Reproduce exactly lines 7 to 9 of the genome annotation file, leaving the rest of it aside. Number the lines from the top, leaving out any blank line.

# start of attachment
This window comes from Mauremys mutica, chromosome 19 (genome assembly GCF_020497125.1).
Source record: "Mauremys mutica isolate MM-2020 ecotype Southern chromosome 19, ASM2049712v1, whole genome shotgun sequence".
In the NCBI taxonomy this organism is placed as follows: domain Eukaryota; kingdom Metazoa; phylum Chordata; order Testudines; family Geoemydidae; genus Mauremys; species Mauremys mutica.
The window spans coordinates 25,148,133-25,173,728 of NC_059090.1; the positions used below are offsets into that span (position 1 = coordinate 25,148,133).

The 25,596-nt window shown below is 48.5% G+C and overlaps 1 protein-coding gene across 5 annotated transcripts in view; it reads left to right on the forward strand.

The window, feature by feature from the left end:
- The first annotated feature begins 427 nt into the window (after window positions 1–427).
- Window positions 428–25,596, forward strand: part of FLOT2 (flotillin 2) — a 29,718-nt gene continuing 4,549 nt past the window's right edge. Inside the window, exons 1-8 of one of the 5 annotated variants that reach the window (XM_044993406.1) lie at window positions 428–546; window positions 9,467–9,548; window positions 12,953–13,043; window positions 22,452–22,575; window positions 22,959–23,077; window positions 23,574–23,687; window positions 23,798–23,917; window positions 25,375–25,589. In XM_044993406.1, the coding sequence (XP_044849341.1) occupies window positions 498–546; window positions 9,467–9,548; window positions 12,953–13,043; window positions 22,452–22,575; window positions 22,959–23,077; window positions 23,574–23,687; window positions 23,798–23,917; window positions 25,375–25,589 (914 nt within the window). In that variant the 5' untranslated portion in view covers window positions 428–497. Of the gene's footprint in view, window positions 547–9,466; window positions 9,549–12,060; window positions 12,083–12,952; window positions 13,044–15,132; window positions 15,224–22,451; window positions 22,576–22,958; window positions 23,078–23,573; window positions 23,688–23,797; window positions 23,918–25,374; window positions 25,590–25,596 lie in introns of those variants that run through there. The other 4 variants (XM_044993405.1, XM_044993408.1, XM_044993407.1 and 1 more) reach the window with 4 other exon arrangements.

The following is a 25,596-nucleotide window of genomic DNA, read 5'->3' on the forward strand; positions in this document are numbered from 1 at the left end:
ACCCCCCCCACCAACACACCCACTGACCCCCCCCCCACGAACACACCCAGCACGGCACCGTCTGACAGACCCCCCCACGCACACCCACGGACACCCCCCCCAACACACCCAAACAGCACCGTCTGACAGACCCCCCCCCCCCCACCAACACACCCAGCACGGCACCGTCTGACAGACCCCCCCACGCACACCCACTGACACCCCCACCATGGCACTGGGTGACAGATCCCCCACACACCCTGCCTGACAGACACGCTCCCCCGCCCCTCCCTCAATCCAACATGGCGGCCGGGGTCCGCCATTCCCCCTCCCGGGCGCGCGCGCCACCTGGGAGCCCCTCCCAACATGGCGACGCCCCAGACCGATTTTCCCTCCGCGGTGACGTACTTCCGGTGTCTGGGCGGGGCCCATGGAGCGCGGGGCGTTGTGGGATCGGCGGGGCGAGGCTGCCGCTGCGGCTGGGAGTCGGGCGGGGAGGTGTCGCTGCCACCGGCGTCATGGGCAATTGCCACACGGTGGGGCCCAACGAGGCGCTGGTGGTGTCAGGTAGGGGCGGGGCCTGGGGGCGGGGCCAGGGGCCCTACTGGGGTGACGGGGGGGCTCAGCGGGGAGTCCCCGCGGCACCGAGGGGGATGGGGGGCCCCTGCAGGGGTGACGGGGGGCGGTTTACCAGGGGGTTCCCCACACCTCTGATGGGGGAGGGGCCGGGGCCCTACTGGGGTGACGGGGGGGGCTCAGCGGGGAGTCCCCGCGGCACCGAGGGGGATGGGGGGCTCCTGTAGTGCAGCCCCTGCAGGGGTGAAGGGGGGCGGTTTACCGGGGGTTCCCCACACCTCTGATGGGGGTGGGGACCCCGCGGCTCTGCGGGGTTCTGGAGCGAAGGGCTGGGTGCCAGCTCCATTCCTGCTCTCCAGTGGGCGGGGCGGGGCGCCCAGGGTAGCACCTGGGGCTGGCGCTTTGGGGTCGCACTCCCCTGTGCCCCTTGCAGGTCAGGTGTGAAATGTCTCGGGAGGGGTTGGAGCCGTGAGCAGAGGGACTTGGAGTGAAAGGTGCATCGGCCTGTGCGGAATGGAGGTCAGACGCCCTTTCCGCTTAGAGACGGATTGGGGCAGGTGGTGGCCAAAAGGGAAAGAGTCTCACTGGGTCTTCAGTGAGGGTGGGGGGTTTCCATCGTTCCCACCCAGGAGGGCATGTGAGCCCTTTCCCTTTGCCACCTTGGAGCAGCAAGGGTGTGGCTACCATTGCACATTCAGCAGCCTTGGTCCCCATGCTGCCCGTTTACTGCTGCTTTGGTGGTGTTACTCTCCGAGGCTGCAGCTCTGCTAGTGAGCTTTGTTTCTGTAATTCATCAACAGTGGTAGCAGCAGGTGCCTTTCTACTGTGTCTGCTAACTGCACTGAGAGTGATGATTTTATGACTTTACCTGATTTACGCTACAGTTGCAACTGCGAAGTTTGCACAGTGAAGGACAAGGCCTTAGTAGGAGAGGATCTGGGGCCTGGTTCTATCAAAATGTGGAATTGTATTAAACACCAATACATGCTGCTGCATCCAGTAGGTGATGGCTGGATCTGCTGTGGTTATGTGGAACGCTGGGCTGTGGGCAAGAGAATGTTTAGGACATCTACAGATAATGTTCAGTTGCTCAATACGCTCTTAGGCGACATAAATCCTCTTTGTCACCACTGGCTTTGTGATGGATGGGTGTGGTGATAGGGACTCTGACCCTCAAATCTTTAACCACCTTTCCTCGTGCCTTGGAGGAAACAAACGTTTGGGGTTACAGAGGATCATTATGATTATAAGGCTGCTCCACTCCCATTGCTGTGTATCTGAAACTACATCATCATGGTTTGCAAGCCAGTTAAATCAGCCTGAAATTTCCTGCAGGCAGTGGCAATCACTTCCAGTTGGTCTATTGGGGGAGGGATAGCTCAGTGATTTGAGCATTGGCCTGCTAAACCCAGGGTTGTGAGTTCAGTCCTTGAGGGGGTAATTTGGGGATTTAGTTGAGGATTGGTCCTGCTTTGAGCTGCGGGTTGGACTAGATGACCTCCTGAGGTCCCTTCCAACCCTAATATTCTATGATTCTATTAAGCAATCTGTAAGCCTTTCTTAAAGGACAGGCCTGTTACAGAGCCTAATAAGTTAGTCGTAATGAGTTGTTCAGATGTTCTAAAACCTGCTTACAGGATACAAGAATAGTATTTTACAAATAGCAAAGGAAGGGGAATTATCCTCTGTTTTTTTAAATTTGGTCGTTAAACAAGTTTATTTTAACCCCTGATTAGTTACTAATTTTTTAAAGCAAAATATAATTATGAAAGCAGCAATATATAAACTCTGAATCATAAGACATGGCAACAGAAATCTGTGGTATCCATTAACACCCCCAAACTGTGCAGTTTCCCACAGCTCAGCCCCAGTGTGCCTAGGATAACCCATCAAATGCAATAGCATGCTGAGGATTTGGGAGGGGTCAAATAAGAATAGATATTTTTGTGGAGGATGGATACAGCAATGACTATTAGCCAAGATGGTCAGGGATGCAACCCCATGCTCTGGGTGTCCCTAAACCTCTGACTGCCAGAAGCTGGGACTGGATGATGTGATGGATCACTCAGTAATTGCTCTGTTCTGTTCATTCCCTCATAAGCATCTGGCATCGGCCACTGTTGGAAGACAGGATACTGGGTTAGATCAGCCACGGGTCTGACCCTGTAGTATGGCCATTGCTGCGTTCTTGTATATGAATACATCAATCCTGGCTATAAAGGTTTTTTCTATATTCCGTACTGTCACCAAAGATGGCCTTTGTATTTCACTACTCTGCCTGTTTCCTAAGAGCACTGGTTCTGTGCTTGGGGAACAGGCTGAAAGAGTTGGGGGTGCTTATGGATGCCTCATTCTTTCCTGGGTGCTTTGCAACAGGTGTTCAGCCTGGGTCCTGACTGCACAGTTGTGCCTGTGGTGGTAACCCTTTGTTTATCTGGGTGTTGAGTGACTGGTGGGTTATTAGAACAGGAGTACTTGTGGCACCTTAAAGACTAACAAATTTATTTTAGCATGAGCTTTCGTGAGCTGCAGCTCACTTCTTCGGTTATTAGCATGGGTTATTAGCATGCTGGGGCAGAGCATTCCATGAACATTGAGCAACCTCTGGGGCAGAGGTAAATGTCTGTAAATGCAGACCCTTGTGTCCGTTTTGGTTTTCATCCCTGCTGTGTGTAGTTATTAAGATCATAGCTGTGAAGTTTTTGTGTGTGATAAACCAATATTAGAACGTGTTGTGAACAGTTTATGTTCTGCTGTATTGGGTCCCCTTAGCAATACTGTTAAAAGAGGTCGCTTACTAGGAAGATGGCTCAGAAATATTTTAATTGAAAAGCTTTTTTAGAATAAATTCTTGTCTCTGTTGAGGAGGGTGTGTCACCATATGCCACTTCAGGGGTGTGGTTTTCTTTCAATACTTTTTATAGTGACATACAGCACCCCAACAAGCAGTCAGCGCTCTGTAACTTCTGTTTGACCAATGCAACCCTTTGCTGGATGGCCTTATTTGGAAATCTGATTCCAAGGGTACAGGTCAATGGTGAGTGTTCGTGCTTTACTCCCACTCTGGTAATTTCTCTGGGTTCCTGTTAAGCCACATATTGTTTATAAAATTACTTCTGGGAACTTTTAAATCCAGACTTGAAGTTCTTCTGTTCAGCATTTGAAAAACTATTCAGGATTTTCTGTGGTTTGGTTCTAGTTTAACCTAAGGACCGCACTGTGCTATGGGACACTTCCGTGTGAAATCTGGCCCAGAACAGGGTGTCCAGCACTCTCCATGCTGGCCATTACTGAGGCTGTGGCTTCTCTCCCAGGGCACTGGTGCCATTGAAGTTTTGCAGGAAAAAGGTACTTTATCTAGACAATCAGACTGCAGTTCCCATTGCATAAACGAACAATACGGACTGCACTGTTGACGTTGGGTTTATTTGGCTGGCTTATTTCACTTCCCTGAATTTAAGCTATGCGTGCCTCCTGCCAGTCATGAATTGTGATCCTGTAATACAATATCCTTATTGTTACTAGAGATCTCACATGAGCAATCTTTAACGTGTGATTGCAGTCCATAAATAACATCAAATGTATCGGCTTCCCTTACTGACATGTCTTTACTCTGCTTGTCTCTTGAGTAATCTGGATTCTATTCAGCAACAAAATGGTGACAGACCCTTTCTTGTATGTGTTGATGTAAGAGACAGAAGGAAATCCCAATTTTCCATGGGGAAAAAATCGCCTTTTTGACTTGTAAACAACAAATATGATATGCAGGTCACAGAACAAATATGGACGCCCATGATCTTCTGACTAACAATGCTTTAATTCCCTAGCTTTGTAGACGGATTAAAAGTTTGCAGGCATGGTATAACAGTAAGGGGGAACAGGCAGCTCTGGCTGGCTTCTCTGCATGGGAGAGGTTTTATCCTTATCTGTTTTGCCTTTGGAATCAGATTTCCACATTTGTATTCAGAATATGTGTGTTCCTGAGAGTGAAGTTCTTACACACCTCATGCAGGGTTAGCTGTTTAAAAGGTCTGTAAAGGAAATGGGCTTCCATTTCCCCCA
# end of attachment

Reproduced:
- The first annotated feature begins 427 nt into the window (after window positions 1–427).
- Window positions 428–25,596, forward strand: part of FLOT2 (flotillin 2) — a 29,718-nt gene continuing 4,549 nt past the window's right edge. Inside the window, exons 1-8 of one of the 5 annotated variants that reach the window (XM_044993406.1) lie at window positions 428–546; window positions 9,467–9,548; window positions 12,953–13,043; window positions 22,452–22,575; window positions 22,959–23,077; window positions 23,574–23,687; window positions 23,798–23,917; window positions 25,375–25,589. In XM_044993406.1, the coding sequence (XP_044849341.1) occupies window positions 498–546; window positions 9,467–9,548; window positions 12,953–13,043; window positions 22,452–22,575; window positions 22,959–23,077; window positions 23,574–23,687; window positions 23,798–23,917; window positions 25,375–25,589 (914 nt within the window). In that variant the 5' untranslated portion in view covers window positions 428–497. Of the gene's footprint in view, window positions 547–9,466; window positions 9,549–12,060; window positions 12,083–12,952; window positions 13,044–15,132; window positions 15,224–22,451; window positions 22,576–22,958; window positions 23,078–23,573; window positions 23,688–23,797; window positions 23,918–25,374; window positions 25,590–25,596 lie in introns of those variants that run through there. The other 4 variants (XM_044993405.1, XM_044993408.1, XM_044993407.1 and 1 more) reach the window with 4 other exon arrangements.

The following is a 25,596-nucleotide window of genomic DNA, read 5'->3' on the forward strand; positions in this document are numbered from 1 at the left end: